1. moh950's Avatar
    I found following article in Mebiledia and it looks good:

    Quake Didn't Shake Up BlackBerry Messaging Service


    BlackBerry users on Tuesday had no problems sending messages after the Virginia earthquake even though cell phone service jammed on the East Coast, suggesting the Research In Motion devices may still
    prove valuable to people concerned about communicating in emergency situations.


    The RIM devices depend on the company's servers for e-mail and messaging services, instead of relying on wireless networks. As a result, RIM's service operated normally all day, said Marisa Conway, a
    spokeswoman for the Waterloo, Ontario-based company.

    However, people using smartphones on Verizon, AT&T, T-Mobile and Sprint all had problems, even though the companies said they had no network damages. Rather, the wireless companies reported high call
    volume as the reason for the jams, since people were calling after the 5.8 magnitude earthquake, felt in most major cities along the East Coast, including Boston, Washington D.C. and New York.

    CITA, the wireless trade industry association, Tuesday urged people to send text messages and emails to contact loved ones, rather than call each other on networks that were experiencing
    higher-than-normal traffic. Despite many advances in cellular technology, massive bursts of traffic can still clog up networks because cellular towers are only able to handle so much traffic,
    according to CITA.

    But BlackBerry prevailed, which may be considered a win for the struggling company. BlackBerry, once the country's top smartphone, has lost ground in recent times to Android and Apple iOS devices,
    which became favored for their apps and increased functionality.

    However, the BlackBerry has remained popular in the corporate and political worlds because RIM ensures clients' communications are kept secure.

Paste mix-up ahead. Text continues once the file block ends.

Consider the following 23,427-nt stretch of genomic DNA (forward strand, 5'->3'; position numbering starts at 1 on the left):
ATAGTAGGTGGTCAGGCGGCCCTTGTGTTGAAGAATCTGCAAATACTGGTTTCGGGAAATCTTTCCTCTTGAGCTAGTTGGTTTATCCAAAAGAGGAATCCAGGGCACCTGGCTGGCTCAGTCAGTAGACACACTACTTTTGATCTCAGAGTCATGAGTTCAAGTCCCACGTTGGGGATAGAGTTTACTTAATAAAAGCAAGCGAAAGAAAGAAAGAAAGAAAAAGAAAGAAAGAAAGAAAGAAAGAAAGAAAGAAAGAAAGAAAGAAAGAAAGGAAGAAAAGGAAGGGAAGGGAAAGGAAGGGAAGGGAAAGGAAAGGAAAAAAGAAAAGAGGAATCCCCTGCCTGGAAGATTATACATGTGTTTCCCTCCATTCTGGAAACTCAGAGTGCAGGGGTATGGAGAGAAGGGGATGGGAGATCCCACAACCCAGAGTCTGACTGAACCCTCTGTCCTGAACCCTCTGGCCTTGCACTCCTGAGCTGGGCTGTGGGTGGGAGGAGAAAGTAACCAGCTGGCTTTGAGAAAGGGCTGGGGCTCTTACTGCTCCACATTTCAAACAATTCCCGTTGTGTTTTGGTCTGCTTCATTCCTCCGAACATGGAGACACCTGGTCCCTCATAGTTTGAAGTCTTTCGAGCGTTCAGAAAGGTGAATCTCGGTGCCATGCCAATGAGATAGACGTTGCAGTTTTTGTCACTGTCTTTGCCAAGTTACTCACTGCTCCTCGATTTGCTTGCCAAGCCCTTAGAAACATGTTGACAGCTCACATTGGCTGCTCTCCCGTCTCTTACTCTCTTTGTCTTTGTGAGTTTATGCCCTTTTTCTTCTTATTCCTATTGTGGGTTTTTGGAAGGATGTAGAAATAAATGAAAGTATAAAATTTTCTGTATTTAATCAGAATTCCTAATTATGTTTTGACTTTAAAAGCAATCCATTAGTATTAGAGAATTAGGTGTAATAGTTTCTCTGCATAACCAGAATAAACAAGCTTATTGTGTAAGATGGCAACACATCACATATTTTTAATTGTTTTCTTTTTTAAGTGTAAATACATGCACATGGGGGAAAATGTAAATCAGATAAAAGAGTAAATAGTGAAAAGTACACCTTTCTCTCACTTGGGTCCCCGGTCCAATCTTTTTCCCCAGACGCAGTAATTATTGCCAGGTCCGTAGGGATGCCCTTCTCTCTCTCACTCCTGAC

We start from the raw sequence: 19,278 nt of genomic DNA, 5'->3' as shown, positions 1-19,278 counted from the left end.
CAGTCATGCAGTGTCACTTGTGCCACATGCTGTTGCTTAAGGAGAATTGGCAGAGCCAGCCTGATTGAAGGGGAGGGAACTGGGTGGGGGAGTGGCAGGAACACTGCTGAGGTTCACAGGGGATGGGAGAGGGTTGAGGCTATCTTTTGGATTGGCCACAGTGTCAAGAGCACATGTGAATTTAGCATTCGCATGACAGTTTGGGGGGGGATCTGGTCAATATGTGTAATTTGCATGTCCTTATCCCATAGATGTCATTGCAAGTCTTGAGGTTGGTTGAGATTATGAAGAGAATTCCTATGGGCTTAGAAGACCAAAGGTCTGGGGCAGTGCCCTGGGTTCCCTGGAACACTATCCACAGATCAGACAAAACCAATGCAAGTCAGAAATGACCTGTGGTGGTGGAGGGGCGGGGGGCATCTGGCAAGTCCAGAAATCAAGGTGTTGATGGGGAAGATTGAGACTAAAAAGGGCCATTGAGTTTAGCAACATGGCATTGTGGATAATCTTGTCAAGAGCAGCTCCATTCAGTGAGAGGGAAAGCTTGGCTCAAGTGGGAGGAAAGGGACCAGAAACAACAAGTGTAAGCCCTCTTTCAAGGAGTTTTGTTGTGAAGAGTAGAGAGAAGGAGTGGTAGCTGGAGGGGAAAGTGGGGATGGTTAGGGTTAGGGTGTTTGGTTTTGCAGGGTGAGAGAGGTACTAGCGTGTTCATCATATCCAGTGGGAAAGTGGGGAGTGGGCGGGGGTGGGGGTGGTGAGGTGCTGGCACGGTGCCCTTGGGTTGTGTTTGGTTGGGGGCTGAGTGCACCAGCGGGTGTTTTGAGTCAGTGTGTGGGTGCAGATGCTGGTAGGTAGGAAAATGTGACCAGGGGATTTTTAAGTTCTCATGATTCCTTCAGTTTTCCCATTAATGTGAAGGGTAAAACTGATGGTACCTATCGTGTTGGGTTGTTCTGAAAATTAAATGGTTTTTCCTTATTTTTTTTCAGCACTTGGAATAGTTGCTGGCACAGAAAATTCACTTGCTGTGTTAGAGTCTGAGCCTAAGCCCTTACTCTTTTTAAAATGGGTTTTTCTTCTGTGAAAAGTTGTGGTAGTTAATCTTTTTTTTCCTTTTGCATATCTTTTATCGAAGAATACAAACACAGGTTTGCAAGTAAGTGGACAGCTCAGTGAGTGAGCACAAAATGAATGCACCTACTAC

"RIM certainly has a reputation for being reliable when it comes to messaging and being secure and that's what they've built their success on," said Michael Gartenberg, an analyst at Gartner.

    RIM may see some renewed success if it uses Tuesday's earthquake as a marketing tool to point out the smartphone's security measures and range of uses during emergency situations.

    In addition, the BlackBerry may serve as a good example for federal, state and local emergency response teams who need a line of communications that will remain open and secure in emergency
    situations. Government offices have been switching in recent months to Apple and Android phones, but may return to RIM if its value on dependability in emergency situations becomes a main priority.

    After this news, potential customers may join many corporate phone users in the belief that smartphone security is more important in emergency situations than having a wide variety of apps to choose
    from.
    08-24-11 07:31 PM
  2. Michelle Haag's Avatar
    08-24-11 07:34 PM
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